Collapsed Midlands firm Blakemores will face trial over a land registration dispute after the Court of Appeal reopened a case against it.

Three elderly villagers had appealed after their negligence claim against the firm – now in administration- was struck down for being issued too late.

In December 2012, three months before it collapsed, Blakemores had charged the trio more than £635,000 for work done in changing land titles in their home village in Lancashire.

Two of the former clients made a defence and counterclaim, drafted by former Blakemores solicitor Michael Baxendale (now working for a different firm) in which they pleaded that they had been negligently advised by another former Blakemores solicitor.

The case was eventually brought before His Honour Judge Simon Brown QC, who said their claim for damages for negligence was statute-barred as they had the relevant knowledge and information about the case in 2009. They contended they had not acquired any such knowledge at that time, and only knew they could bring an action for damages in December 2010 when they received a deputy adjudicator’s decision.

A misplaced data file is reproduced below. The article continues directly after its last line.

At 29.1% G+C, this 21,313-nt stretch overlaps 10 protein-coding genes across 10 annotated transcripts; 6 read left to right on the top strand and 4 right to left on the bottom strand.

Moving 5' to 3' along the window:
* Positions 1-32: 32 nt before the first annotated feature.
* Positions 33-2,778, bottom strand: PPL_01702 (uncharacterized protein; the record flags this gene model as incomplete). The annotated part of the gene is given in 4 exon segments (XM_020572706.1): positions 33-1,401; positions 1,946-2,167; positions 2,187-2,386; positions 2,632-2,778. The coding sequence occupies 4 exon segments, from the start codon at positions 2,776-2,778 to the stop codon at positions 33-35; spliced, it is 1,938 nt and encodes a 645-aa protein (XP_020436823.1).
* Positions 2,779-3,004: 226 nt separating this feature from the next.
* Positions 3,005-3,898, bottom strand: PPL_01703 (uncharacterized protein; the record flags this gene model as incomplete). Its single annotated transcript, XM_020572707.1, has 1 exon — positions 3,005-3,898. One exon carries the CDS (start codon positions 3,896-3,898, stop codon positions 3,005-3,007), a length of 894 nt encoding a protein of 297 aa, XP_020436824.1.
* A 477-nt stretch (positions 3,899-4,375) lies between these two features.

In the appeal court, Lord Justice Vos said that in the original ruling Brown had decided the ‘starting date’ for a damages claim was the earliest date on which the claimants first had relevant knowledge.

But Vos said while the claimants knew the bare facts, they were ignorant of their real significance. ‘The appellants are not experts in land registration or manorial law,’ he said. ‘They cannot be taken to have known the obscure consequences of a failure to file an objection in time without being told what they were.

‘The judge was wrong to determine as a matter of law that the facts pleaded in the defence and counterclaim meant that that the starting date for limitation purposes had to be April 2009. In my judgment, a trial of the facts will be needed before that question can be properly decided.’

On the issue of a third former client of Blakemores, Vos set aside a default judgment previously made against him.

The court had earlier ruled that a delay of more than a year from knowing about the default judgment to making an application to set it aside was too much.

But Vos said the claimant was suffering from personal difficulties and the news he was facing a potential charging order over his home for more than £600,000 ‘must have been quite overwhelming’.

Blakemores, owner of consumer brand Lawyers2you, was intervened in by the regulator and shut down in March 2013, with the loss of over 200 jobs.